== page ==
CD Designs Blog
Last year we looked at a contender for the coolest driveway in the world – an amazing private racetrack found adjoining a house on the outskirts of Lakeland, Florida (http://jalopnik.com/5156906/google-earth-reveals-coolest-driveway-ever). If there is anything cooler than having your own carting track outside your house, then we really don’t know what it is!
Or at least we didn’t, until we heard about the driveway of New Zealand Rally champ Rod Millen! He has taken the race track driveway concept and expanded it further, with what he calls the “Leadfoot Ranch”. This mile long track leads up to his ranch in Hahei, New Zealand, and took several years of planning, paving and clearing of debris. It is a race-paved daredevil drive, featuring many classic features inspired by the very tracks Millen made his name on including a brutal hill climb, a bridge for onlookers to stand on to witness the spectacle, hair raising hairpin bends, speedy straights, and more!
And rather than keep it to himself, Millen opened it up to fellow racers such as Jeff Zwart and Rhys Millen, for a 60th birthday spectacular he dubbed the “Leadfoot Festival”. the racers were hot, and the cars were hotter, including an Audi Quattro B Rally replica, a V8-powered Escort and an 800-hp Toyota Celica racer.
Video: nzheraldtv / YouTube
17th April 2011
I’m just dropping you a quick email to say thank you for our new driveway. I’ve been waiting for nearly 18 months now for a space to park my car and the driveway that you have given us allows us to fit both my husband’s van and my car next to each other with room to spare.
We’ve had some really positive comments from our neighbours about how good the drive looks now – it’s a massive improvement on how it was before.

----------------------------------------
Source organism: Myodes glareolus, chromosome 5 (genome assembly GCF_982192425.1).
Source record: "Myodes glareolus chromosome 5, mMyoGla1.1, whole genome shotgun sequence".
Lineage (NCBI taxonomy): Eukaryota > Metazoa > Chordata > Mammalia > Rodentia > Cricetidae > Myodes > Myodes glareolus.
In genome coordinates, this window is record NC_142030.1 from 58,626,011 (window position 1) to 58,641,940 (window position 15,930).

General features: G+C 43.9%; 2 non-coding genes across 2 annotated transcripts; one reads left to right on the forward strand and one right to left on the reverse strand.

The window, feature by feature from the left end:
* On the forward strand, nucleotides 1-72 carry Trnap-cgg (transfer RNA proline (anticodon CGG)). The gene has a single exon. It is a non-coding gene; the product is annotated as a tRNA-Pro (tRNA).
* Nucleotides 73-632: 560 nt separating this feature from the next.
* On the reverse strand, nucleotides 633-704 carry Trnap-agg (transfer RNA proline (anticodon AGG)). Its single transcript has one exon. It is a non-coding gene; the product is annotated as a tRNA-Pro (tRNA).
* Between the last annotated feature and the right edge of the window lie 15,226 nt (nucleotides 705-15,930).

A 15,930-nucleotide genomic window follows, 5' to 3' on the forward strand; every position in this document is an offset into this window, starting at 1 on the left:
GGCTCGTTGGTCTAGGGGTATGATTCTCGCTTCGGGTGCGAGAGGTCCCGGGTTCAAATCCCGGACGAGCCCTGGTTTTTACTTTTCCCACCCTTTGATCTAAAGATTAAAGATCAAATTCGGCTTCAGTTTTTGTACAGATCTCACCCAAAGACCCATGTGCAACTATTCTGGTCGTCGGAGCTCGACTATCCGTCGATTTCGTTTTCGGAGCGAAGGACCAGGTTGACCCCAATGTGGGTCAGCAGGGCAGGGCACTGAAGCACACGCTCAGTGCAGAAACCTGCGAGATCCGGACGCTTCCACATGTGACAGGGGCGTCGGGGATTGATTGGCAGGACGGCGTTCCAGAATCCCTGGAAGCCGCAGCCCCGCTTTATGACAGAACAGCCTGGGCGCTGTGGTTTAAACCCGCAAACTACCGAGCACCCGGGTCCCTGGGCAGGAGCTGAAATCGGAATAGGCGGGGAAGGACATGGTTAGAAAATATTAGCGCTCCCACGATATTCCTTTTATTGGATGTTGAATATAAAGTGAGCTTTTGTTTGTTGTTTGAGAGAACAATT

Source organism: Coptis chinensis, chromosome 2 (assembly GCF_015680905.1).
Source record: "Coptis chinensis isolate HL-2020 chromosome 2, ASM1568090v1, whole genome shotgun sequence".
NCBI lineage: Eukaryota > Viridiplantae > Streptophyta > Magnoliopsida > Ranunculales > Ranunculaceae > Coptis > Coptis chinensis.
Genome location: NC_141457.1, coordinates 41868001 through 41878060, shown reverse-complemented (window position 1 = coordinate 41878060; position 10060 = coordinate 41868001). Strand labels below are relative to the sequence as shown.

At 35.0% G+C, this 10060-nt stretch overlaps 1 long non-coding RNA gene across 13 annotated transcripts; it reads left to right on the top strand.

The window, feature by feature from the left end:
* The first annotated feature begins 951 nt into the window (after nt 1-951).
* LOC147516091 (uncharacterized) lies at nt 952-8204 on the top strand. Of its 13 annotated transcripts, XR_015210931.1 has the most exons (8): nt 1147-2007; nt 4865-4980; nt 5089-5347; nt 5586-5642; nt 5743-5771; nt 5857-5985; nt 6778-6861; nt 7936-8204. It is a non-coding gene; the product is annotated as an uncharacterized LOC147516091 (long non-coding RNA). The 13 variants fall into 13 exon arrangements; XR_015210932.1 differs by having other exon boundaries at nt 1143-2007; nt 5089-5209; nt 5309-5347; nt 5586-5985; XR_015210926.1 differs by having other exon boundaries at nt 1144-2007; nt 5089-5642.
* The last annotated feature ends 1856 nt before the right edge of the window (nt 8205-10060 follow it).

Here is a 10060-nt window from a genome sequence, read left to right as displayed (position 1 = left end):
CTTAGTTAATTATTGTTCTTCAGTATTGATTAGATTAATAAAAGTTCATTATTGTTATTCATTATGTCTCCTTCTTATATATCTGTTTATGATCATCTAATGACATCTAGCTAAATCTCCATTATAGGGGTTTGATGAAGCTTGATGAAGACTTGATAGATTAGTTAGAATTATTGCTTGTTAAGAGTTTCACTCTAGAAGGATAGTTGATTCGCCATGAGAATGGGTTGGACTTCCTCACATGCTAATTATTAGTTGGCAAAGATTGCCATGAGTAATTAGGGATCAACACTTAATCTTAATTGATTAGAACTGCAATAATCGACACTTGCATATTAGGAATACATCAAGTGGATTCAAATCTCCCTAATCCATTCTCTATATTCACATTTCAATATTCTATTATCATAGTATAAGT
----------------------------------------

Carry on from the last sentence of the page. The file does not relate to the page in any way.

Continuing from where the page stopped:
The guys who worked on it really did an excellent job – nothing was too much trouble including helping remove and replace fence panels in the back of our house so that we could get in and out and even taking our old block paving to my parents’ allotment for them. They were really polite, hard working and personable – a credit to your company.
I would have no hesitation in recommending your company to anyone who was thinking of having this type of driveway done, in fact I would recommend this over block paving. Thank you once again and all the best for the future.
1st October 2010
We do a lot of work replacing driveways. Whatever the surfacing material used, age and use can take their toll on driveways. Cracking and crumbling can occur, along with a host of other problems depending on which surfacing material your drive is made out of. What you’re left with is uneven and unsightly.
As concrete driveways become increasingly popular, there are more of them about, and, of course, there’s a bit of variety in the quality of driveways out there. While you’ve got the quality of the kind of work we do at one end of the scale (the good end!), there are other firms who don’t match up to our standard.
When we’re doing work at a property, we’ll pull up and remove old surfacing as part of the process of excavating the area, and then filling that excavation with sub-base. We’ll take that spoil away with us, naturally.